Laplace-Beltrami equation

From Encyclopedia of Mathematics
Jump to: navigation, search

Beltrami equation

A generalization of the Laplace equation for functions in a plane to the case of functions on an arbitrary two-dimensional Riemannian manifold of class . For a surface with local coordinates and first fundamental form

the Laplace–Beltrami equation has the form


For and , that is, when are isothermal coordinates on , equation (*) becomes the Laplace equation. The Laplace–Beltrami equation was introduced by E. Beltrami in 1864–1865 (see [1]).

The left-hand side of equation (*) divided by is called the second Beltrami differential parameter.

Regular solutions of the Laplace–Beltrami equation are generalizations of harmonic functions and are usually called harmonic functions on the surface (cf. also Harmonic function). These solutions are interpreted physically like the usual harmonic functions, e.g. as the velocity potential of the flow of an incompressible liquid flowing over the surface , or as the potential of an electrostatic field on , etc. Harmonic functions on a surface retain the properties of ordinary harmonic functions. A generalization of the Dirichlet principle is valid for them: Among all functions of class in a domain that take the same values on the boundary as a harmonic function , the latter gives the minimum of the Dirichlet integral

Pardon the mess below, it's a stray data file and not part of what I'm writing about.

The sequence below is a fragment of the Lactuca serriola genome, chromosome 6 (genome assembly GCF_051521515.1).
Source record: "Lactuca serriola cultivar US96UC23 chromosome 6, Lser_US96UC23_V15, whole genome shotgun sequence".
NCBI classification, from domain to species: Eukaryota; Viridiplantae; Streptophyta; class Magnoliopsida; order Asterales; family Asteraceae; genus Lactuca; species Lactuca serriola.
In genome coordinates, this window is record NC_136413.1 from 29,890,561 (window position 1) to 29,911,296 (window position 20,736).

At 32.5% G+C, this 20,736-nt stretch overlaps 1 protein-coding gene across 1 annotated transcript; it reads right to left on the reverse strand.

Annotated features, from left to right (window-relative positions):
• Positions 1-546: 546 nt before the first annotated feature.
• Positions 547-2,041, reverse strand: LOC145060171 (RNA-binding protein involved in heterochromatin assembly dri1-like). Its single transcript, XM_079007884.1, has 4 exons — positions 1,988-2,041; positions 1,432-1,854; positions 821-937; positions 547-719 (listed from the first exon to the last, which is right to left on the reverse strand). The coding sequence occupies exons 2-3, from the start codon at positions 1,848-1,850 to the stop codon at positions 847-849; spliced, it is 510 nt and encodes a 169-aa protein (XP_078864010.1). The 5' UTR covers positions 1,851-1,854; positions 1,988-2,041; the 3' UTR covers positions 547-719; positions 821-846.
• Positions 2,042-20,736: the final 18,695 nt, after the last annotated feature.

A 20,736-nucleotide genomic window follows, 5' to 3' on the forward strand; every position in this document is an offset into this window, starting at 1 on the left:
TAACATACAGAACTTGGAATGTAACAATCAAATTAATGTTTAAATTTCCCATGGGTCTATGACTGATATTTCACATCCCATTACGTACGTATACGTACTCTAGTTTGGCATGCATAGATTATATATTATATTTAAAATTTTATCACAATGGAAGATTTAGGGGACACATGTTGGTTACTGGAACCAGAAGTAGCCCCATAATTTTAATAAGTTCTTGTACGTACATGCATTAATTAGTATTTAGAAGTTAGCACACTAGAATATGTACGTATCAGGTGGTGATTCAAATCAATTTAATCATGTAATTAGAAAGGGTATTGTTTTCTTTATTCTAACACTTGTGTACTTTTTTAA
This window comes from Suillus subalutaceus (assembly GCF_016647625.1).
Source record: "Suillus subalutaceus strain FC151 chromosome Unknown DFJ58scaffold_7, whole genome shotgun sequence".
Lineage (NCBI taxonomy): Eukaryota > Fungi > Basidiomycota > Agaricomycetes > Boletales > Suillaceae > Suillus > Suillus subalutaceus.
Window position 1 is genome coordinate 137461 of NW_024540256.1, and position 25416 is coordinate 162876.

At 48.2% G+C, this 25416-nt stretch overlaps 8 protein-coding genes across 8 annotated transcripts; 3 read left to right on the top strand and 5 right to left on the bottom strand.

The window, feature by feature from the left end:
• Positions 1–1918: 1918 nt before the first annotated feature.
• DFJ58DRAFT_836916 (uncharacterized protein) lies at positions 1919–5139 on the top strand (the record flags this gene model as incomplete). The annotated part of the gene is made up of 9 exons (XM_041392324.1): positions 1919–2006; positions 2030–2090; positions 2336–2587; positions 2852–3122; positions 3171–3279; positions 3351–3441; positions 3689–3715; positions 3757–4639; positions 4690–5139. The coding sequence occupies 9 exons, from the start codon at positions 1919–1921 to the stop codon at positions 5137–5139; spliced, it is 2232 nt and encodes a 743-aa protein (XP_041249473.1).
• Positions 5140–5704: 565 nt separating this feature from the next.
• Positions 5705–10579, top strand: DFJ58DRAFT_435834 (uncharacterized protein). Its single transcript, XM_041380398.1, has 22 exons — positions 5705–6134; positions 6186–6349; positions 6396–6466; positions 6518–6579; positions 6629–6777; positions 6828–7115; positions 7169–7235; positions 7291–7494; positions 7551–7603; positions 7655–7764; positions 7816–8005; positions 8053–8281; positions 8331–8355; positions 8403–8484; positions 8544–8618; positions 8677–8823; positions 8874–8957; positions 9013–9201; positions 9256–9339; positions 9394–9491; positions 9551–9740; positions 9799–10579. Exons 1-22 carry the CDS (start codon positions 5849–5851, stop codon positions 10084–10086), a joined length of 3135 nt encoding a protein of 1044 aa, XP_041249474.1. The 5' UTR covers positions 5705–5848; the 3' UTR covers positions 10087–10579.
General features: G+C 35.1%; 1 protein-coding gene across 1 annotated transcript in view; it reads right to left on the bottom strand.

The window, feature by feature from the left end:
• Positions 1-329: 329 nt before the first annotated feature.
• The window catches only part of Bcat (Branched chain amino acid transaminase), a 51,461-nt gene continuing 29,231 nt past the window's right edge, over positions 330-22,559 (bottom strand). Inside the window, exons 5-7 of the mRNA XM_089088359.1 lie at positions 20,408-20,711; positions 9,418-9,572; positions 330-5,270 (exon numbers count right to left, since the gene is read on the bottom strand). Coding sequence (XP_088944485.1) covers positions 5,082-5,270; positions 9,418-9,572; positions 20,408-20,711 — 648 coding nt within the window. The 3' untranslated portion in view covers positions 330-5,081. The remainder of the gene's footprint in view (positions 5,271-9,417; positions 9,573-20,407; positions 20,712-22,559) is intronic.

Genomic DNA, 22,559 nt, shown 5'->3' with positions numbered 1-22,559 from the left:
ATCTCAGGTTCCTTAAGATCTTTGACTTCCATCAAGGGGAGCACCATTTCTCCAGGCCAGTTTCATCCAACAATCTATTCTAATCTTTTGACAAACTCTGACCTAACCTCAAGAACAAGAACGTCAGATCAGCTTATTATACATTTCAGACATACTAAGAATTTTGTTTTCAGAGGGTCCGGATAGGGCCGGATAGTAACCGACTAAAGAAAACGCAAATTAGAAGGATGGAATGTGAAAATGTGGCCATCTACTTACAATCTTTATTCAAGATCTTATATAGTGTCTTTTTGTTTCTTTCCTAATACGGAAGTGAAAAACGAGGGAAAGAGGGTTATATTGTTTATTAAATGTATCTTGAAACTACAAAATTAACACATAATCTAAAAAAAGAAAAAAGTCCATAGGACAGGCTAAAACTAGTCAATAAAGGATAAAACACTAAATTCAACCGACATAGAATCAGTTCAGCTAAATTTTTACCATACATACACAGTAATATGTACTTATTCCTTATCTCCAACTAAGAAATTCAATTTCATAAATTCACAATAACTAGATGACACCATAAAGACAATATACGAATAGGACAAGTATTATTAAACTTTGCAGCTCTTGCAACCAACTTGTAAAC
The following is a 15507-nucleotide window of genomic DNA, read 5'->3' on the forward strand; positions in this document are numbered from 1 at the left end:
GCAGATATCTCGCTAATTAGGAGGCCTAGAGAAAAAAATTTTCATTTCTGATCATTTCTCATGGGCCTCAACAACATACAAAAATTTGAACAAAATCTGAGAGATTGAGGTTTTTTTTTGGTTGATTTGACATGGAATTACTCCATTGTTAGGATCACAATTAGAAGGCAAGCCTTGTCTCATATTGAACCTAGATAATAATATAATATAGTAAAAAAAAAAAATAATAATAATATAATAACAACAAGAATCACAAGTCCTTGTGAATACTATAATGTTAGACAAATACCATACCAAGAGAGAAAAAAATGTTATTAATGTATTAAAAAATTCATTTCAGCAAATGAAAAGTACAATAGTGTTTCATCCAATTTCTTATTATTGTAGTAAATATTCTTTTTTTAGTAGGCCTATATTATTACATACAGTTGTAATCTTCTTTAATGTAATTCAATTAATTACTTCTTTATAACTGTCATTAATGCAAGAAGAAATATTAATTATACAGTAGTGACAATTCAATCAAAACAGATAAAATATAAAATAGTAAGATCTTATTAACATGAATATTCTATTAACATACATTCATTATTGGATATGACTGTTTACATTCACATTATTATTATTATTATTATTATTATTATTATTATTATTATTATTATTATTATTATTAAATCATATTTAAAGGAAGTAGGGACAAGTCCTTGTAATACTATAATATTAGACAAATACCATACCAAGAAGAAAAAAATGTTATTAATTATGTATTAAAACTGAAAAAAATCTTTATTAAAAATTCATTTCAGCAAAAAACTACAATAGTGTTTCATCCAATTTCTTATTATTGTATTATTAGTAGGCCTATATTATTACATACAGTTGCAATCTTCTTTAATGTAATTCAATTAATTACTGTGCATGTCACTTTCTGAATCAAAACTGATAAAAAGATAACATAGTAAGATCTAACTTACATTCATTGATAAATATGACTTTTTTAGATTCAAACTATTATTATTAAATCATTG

is the first Beltrami differential parameter, which is a generalization of the square of the gradient to the case of functions on a surface.

For generalizations of the Laplace–Beltrami equation to Riemannian manifolds of higher dimensions see Laplace operator.


[1] E. Beltrami, "Richerche di analisi applicata alla geometria" , Opere Mat. , 1 , Milano (1902) pp. 107–198
[2] M. Schiffer, D.C. Spencer, "Functionals of finite Riemann surfaces" , Princeton Univ. Press (1954)
How to Cite This Entry:
Laplace-Beltrami equation. Encyclopedia of Mathematics. URL:
This article was adapted from an original article by E.D. SolomentsevE.V. Shikin (originator), which appeared in Encyclopedia of Mathematics - ISBN 1402006098. See original article